Now you tell me if this is nationalism or globalism.
The official name of this approach is “the Russian world.” It posits that Russia is wherever anybody speaks Russian. Since it’s very easy to deliver a Russian-speaker to any place in the world, this means the whole world is Russia.
The main difference between nationalism and globalism is that nationalism believes that culture is rooted in the land, place, and physical location while globalism doesn’t. For globalism, it’s all in the people and products, and those are easy to transport.
With all of its talk of diversity, globalism is strangely monotone and boring. The guy in the video imagines hearing an identical song and drinking an identical beverage in every corner of the planet.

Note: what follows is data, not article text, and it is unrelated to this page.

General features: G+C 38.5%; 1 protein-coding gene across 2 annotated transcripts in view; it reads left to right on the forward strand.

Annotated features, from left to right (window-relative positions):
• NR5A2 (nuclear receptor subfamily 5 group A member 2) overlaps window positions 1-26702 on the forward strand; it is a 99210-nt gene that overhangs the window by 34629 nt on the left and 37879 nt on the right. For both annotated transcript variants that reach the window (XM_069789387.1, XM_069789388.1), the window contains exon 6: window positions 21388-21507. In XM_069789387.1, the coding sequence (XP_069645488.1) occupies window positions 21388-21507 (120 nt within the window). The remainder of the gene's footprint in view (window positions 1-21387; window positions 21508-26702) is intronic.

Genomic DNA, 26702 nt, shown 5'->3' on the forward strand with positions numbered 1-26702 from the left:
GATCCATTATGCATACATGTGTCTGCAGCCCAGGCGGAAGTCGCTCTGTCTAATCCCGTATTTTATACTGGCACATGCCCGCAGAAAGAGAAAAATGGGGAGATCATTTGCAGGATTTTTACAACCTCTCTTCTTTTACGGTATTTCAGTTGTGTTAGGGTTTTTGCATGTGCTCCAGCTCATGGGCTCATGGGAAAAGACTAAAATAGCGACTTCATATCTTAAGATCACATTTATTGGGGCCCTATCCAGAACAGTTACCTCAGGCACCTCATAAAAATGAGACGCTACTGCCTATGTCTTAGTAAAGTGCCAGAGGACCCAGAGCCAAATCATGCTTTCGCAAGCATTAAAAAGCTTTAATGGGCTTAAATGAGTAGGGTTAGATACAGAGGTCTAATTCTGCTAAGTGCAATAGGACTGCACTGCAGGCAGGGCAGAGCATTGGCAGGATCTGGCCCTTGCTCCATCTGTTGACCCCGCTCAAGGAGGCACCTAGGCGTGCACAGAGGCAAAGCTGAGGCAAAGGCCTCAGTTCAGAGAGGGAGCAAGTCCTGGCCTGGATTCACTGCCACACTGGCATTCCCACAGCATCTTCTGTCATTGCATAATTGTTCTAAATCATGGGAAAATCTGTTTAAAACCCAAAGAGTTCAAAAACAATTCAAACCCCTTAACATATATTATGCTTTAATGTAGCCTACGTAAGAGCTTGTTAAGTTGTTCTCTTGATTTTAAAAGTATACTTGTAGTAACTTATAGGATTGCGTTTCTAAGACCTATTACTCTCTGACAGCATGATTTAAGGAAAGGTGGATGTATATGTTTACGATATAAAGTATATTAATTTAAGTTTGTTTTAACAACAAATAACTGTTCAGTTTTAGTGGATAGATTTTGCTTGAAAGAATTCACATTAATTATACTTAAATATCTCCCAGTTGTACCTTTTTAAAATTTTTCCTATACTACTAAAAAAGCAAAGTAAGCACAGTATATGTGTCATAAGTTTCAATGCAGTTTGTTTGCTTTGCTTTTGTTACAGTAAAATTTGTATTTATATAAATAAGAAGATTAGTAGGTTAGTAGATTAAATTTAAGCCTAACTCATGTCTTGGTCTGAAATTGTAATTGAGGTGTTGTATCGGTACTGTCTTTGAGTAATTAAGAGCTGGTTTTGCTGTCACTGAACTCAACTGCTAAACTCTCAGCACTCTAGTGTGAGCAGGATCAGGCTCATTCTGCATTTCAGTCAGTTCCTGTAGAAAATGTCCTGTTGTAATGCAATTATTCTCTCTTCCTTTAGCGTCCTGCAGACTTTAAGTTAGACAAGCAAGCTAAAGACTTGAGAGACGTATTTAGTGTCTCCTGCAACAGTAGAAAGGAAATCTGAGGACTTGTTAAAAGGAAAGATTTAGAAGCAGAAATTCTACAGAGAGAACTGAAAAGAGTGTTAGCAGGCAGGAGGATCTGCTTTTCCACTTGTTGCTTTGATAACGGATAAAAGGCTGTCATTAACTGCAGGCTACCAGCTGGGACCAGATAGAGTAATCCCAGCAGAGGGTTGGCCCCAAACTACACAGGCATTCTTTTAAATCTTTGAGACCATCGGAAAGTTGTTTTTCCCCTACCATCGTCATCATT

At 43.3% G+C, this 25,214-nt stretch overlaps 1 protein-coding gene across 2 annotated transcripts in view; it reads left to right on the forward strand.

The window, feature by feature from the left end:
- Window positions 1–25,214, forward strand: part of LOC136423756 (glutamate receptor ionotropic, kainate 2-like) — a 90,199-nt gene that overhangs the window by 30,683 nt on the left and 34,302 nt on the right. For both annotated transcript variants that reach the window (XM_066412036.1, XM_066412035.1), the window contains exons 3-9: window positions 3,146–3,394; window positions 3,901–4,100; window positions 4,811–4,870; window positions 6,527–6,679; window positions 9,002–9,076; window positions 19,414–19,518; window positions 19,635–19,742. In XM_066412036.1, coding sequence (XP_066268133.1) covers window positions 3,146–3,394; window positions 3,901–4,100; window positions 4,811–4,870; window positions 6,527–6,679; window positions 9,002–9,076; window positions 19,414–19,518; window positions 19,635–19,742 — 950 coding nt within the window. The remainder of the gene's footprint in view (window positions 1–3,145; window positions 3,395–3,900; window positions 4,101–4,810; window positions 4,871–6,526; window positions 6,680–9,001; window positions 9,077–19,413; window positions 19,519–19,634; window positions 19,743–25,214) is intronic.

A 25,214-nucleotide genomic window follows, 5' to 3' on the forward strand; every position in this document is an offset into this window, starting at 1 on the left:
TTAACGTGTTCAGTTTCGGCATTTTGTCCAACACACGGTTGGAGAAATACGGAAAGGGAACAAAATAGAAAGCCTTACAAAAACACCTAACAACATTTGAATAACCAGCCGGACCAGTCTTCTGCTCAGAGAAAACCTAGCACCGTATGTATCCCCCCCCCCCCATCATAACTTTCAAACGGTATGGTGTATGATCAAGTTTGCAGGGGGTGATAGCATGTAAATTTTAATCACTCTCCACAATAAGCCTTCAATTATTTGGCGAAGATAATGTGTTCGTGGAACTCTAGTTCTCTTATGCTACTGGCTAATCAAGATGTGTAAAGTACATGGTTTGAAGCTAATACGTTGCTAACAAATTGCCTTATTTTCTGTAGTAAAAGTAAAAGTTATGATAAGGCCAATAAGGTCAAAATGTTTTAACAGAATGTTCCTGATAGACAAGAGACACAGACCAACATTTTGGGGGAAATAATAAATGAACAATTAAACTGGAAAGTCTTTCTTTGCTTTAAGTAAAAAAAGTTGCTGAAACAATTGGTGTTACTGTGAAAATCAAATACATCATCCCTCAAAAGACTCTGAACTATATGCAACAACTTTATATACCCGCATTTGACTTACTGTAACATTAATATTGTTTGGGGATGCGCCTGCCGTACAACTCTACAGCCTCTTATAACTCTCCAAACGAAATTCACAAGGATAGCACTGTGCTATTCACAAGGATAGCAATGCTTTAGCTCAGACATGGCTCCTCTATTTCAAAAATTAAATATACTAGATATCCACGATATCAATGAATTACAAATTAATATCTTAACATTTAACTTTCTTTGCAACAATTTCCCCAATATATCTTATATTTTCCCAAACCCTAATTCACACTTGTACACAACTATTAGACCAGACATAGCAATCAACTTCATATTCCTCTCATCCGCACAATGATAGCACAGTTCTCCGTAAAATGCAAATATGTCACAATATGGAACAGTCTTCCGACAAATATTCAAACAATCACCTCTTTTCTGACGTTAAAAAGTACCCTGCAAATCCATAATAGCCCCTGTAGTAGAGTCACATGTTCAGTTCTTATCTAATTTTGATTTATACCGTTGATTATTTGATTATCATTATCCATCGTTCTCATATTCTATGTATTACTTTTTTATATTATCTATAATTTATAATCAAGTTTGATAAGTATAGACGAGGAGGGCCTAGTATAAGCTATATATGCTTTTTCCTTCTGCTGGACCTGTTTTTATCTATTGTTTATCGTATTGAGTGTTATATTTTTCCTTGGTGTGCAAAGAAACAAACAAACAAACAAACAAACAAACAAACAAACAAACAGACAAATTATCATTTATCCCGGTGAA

Of course, in its extreme forms, nationalism also had the dream of world domination. But it never went from “I will dominate you” to “I will be you.” Globalism doesn’t recognize boundaries, and you can see it in everything. Take, for instance, the concept of “unconscious bias.” This is a manifestation of the “I will be you” ideology. I know better than you do what’s in your unconscious because I am everything.
No boundary between the reality and the imagination is another manifestation of the same approach.